StrongHearts Native Helpline

American Indian and Alaska Native women suffer some of the highest rates of violence and murder in the United States, a crisis that has diminished the honored status of women and safety in tribal communities. StrongHearts Native Helpline is a culturally-appropriate, anonymous, confidential service dedicated to serving Native American survivors of domestic violence and concerned family members and friends. By dialing 1-844-7NATIVE (1-844-762-8483), nationwide 24/7, callers can connect at no cost one-on-one with knowledgeable StrongHearts advocates who can provide lifesaving tools and immediate support to enable survivors to find safety and live lives free of abuse.

Do you know about Old Friend’s Club?

Old Friends Club is a 501(c)3 nonprofit promoting social engagement for people living with Alzheimer’s, stroke or other cognitive challenges, and a healthy break for family caregivers. The programs improve quality of life for both the person with a diagnosis and their family caregivers. The Club makes it possible for people living with Alzheimer’s, stroke, Parkinson’s or other dementia to be active socially, cognitively and physically. Each program is led by two experienced staff members, together with trained volunteers, who create an environment of trust, respect, joy, and friendship.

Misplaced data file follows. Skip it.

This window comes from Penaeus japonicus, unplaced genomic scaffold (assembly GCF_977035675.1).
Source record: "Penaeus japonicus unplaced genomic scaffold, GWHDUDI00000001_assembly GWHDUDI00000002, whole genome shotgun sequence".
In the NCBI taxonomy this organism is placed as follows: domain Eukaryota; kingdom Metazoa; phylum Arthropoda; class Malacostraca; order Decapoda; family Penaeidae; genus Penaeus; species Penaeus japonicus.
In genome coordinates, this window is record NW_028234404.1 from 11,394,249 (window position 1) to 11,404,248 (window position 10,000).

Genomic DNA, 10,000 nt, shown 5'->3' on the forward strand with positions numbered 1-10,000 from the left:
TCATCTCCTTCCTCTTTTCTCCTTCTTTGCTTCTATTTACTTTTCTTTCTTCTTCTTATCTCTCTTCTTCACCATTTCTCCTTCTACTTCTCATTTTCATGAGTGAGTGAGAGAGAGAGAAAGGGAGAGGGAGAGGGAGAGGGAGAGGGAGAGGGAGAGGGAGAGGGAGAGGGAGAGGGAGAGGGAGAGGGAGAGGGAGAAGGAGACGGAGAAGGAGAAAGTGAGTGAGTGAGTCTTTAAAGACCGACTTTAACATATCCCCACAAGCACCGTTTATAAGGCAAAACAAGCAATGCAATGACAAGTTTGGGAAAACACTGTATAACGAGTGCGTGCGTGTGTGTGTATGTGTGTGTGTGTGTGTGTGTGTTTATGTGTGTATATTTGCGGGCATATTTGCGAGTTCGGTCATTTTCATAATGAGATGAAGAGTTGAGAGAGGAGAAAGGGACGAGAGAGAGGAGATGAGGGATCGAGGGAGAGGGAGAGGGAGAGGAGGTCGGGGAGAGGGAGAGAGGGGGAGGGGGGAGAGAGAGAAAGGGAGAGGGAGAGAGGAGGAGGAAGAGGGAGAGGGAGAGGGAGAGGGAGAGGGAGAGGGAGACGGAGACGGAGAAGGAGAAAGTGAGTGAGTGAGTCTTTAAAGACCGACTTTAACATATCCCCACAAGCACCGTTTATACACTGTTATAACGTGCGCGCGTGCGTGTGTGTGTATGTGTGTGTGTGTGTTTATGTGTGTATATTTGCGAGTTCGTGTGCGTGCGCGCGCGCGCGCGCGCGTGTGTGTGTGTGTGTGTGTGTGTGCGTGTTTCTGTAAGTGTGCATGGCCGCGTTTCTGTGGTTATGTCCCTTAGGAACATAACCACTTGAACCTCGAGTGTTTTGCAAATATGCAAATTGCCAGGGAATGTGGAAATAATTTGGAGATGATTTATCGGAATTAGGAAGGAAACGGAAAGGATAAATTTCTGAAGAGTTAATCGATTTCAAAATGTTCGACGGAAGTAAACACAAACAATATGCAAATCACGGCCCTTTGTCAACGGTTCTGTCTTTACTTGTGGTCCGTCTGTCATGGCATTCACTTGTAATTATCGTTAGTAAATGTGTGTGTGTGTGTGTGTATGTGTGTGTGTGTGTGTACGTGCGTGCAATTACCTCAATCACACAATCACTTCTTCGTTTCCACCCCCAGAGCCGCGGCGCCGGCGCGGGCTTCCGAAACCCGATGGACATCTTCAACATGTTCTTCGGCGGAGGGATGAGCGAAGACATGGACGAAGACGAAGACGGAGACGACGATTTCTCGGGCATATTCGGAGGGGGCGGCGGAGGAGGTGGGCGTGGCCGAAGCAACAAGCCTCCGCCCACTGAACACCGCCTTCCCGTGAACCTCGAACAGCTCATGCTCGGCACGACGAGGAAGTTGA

OFC staff plan and facilitate activities to promote conversation, artistic expression, friendly competition, physical activity, and uniting laughter. Caregivers find time to rest and care for themselves while their loved one is with people they trust. With ongoing support, education and resources, OFC helps caregivers navigate challenges and plan for changing needs so they can be resilient and thrive throughout their caregiving journey. OFC has respite programs in Carnation, Kirkland and Sammamish, and soon in Bellevue.